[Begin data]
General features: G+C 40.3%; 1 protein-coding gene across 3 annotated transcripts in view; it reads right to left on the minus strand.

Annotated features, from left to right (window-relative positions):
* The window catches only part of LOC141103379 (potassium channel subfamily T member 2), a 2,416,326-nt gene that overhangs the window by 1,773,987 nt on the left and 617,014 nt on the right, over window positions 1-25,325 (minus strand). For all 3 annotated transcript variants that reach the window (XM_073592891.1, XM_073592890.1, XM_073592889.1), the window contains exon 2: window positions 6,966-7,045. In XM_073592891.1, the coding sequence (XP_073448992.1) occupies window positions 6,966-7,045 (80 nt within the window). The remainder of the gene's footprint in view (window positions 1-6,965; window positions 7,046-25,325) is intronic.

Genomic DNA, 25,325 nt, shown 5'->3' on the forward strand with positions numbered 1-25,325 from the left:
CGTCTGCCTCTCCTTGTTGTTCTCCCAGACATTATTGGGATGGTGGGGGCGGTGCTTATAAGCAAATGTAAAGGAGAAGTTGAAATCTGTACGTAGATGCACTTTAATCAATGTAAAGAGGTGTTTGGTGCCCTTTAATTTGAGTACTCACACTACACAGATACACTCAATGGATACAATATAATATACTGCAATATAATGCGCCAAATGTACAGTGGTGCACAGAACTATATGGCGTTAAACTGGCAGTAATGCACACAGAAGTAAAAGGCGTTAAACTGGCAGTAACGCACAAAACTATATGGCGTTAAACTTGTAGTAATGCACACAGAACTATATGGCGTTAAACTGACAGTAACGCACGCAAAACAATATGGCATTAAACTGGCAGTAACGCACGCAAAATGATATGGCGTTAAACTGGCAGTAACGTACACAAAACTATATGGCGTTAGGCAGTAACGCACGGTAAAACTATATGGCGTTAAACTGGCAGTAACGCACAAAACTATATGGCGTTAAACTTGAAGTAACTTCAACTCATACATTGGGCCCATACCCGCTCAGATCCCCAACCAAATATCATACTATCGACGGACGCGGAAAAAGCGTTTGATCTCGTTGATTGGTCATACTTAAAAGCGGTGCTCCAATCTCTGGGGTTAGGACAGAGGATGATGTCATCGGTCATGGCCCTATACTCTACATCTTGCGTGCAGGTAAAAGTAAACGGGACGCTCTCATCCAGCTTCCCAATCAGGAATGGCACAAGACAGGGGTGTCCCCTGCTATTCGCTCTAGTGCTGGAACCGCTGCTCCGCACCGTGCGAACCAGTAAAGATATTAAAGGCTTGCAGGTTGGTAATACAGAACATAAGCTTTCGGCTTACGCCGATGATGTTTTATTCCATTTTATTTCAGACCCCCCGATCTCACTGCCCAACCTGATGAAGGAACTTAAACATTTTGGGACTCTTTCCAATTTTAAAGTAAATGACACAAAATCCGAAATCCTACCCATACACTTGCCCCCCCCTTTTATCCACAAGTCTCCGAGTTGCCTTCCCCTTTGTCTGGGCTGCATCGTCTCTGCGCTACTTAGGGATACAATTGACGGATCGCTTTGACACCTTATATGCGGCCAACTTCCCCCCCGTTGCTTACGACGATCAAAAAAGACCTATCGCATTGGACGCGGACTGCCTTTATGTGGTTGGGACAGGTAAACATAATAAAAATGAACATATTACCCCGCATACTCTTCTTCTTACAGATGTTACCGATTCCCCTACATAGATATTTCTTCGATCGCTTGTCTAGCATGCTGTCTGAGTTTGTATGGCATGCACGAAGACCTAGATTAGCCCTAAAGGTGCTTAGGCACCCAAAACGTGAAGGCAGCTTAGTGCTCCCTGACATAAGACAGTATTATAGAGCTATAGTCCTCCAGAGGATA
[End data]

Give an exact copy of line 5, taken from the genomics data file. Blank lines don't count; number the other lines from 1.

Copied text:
CGTCTGCCTCTCCTTGTTGTTCTCCCAGACATTATTGGGATGGTGGGGGCGGTGCTTATAAGCAAATGTAAAGGAGAAGTTGAAATCTGTACGTAGATGCACTTTAATCAATGTAAAGAGGTGTTTGGTGCCCTTTAATTTGAGTACTCACACTACACAGATACACTCAATGGATACAATATAATATACTGCAATATAATGCGCCAAATGTACAGTGGTGCACAGAACTATATGGCGTTAAACTGGCAGTAATGCACACAGAAGTAAAAGGCGTTAAACTGGCAGTAACGCACAAAACTATATGGCGTTAAACTTGTAGTAATGCACACAGAACTATATGGCGTTAAACTGACAGTAACGCACGCAAAACAATATGGCATTAAACTGGCAGTAACGCACGCAAAATGATATGGCGTTAAACTGGCAGTAACGTACACAAAACTATATGGCGTTAGGCAGTAACGCACGGTAAAACTATATGGCGTTAAACTGGCAGTAACGCACAAAACTATATGGCGTTAAACTTGAAGTAACTTCAACTCATACATTGGGCCCATACCCGCTCAGATCCCCAACCAAATATCATACTATCGACGGACGCGGAAAAAGCGTTTGATCTCGTTGATTGGTCATACTTAAAAGCGGTGCTCCAATCTCTGGGGTTAGGACAGAGGATGATGTCATCGGTCATGGCCCTATACTCTACATCTTGCGTGCAGGTAAAAGTAAACGGGACGCTCTCATCCAGCTTCCCAATCAGGAATGGCACAAGACAGGGGTGTCCCCTGCTATTCGCTCTAGTGCTGGAACCGCTGCTCCGCACCGTGCGAACCAGTAAAGATATTAAAGGCTTGCAGGTTGGTAATACAGAACATAAGCTTTCGGCTTACGCCGATGATGTTTTATTCCATTTTATTTCAGACCCCCCGATCTCACTGCCCAACCTGATGAAGGAACTTAAACATTTTGGGACTCTTTCCAATTTTAAAGTAAATGACACAAAATCCGAAATCCTACCCATACACTTGCCCCCCCCTTTTATCCACAAGTCTCCGAGTTGCCTTCCCCTTTGTCTGGGCTGCATCGTCTCTGCGCTACTTAGGGATACAATTGACGGATCGCTTTGACACCTTATATGCGGCCAACTTCCCCCCCGTTGCTTACGACGATCAAAAAAGACCTATCGCATTGGACGCGGACTGCCTTTATGTGGTTGGGACAGGTAAACATAATAAAAATGAACATATTACCCCGCATACTCTTCTTCTTACAGATGTTACCGATTCCCCTACATAGATATTTCTTCGATCGCTTGTCTAGCATGCTGTCTGAGTTTGTATGGCATGCACGAAGACCTAGATTAGCCCTAAAGGTGCTTAGGCACCCAAAACGTGAAGGCAGCTTAGTGCTCCCTGACATAAGACAGTATTATAGAGCTATAGTCCTCCAGAGGATA